It does not seem unreasonable to me to take such distinctions seriously, even with their imperfections. Indeed, most of the critics I have seen of Roberts's sentence (I won't say "paragraph," because those criticisms rarely quote the whole thing) take those distinctions seriously themselves. They point to one statement or another by some justice--perhaps Roberts, perhaps Scalia, perhaps someone else--that they think falls on the wrong side of the line, and thus demonstrates hypocrisy or irony or some other failing on Roberts's part. (In our fallen, bumper-sticker lingo, I believe this is called "whataboutism" and is generally frowned upon. I find criticisms of "whataboutism," "both-sides-ism," and similar idiot phrases uninteresting. What I do find deficient in such accusations is that they treat what ought to be the beginning of a line of argument, one that needs to be developed and teased out and may land in unexpected places, as the end of the argument.) If those critics were actual critical types, they might end up somewhere more interesting. For instance, they might conclude that since law is the strategic exercise of rhetoric for purposes of power, it's all in the game. Accusations of illegitimacy from the judicial left or right, and counter-criticisms of accusations of illegitimacy from the judicial left or right, are all simply standard current moves to be deployed. not necessarily wisely but certainly not, so to speak, illegitimately. But they're not crits; they're legal liberals. So that move, or at least full candor on this point, is not available to them. They are obliged to have faith in the distinction, and are limited to trading accusations about whose shoe is on which foot. (In most cases, I presume, this self-limitation is sincere, even if it suggests a possible lack of self-awareness. Surely there are others for whom the accusation is indeed in bad faith; they do think it's all in the game, but are willing to accuse one side of exercising raw power even if they think that side was exercising judgment and not just will, or even if they think there is never more going on than pure will. For such critics, the failure is not one of coherence, but of honesty and integrity. If they are scholars, this would also be a professionally disqualifying failure.)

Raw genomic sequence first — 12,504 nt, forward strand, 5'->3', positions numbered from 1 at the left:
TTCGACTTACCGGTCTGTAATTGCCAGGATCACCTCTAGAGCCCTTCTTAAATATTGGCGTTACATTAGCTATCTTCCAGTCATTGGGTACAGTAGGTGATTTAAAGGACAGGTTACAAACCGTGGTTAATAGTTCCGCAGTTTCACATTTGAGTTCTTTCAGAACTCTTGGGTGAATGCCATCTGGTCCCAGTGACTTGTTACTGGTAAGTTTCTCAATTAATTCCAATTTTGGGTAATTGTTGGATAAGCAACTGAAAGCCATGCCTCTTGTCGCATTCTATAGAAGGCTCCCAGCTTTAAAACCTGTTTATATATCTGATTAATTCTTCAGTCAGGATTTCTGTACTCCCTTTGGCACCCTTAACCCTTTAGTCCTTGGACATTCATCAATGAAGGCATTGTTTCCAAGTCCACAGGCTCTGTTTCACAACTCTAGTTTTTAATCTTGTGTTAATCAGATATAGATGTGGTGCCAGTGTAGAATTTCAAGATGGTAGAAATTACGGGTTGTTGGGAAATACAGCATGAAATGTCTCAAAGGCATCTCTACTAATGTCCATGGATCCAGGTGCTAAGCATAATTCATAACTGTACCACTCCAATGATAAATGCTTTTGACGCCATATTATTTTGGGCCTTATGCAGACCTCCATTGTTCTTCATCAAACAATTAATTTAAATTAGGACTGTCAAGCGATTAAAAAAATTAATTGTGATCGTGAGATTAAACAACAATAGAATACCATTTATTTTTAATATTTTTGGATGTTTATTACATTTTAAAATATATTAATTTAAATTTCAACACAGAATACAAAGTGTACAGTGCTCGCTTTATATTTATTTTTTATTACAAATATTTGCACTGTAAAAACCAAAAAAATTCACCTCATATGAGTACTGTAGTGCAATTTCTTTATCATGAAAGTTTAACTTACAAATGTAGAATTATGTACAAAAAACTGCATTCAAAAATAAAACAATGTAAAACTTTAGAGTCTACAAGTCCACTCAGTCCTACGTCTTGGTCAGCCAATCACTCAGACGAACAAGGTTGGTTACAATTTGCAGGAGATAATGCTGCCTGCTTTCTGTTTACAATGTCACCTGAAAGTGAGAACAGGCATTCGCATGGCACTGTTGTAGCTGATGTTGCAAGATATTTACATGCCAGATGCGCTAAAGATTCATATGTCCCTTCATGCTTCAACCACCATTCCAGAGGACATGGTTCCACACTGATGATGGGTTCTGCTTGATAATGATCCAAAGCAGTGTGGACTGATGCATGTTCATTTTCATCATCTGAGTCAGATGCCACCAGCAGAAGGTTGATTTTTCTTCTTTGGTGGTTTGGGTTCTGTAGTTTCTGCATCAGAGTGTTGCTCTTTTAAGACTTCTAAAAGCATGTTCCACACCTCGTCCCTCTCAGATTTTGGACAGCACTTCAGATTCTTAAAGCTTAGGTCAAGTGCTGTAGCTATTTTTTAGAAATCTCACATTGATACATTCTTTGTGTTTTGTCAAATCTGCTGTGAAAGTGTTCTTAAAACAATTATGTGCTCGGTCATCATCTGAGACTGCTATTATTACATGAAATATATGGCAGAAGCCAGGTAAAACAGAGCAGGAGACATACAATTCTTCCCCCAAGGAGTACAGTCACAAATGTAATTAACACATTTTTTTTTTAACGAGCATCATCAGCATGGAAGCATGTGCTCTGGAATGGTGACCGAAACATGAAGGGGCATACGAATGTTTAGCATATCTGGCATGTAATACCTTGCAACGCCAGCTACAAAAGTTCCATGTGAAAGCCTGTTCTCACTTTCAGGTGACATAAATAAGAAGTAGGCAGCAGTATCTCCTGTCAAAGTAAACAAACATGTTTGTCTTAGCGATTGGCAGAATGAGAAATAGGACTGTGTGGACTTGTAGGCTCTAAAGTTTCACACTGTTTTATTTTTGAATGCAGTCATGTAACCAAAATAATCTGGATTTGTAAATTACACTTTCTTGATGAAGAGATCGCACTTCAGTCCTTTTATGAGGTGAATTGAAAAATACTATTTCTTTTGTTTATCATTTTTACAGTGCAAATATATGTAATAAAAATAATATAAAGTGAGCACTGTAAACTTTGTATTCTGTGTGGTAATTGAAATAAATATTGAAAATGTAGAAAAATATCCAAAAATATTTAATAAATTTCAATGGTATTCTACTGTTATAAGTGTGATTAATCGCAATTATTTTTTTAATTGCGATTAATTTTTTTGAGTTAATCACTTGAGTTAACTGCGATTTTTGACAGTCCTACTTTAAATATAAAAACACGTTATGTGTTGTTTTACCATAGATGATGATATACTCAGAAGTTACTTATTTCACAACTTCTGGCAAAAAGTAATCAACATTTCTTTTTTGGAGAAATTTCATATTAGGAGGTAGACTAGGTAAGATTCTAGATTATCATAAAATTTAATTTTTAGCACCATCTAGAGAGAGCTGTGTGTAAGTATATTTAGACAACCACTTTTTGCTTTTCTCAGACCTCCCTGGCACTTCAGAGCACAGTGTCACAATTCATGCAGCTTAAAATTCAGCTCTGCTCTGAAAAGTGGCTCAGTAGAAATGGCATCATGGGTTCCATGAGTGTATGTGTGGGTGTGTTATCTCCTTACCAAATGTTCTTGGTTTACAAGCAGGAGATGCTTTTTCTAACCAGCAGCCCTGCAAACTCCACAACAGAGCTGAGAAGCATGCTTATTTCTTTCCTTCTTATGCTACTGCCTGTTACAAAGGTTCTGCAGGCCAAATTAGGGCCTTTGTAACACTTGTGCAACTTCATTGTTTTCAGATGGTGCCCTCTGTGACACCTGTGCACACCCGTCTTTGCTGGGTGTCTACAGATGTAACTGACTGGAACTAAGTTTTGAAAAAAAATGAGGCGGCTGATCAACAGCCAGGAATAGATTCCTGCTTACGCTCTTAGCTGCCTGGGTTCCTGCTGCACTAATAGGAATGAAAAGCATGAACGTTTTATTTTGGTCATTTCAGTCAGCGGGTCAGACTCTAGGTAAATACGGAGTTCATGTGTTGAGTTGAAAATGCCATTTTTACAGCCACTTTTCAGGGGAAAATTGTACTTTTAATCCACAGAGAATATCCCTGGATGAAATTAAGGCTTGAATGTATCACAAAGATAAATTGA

I'm inclined to think, but without strong conviction on this point absent a serious second look, that some recent dissents have fallen on the wrong side of the line. I'm also inclined to think that some past dissents have fallen on the wrong side of that line. Again, there will be differences about when this is the case. In my view, this sometimes comes down to a matter of tone. It's easy for an argument that one's judicial colleagues have acted outside the proper scope of the judicial duty to slide into an accusation that they have acted arbitrarily or outrageously or for reasons of pure politics; it's a matter of a hot temper, a few too many angry words, and too little willingness to excise a pithy but unnecessary word or phrase. It would not be wrong, on this view, for Justice Scalia to argue in dissent that a majority was fundamentally mistaken in its view of the role of the courts. But it would also be easy for him to take a step too far, to be too enamored of his own writing, and so to turn the criticism into a personal or institutional attack. Sometimes he most definitely did so; but not every dissent that argues that the majority has misunderstood the role and duty of the courts, either by going too far or by shirking its responsibility, would qualify.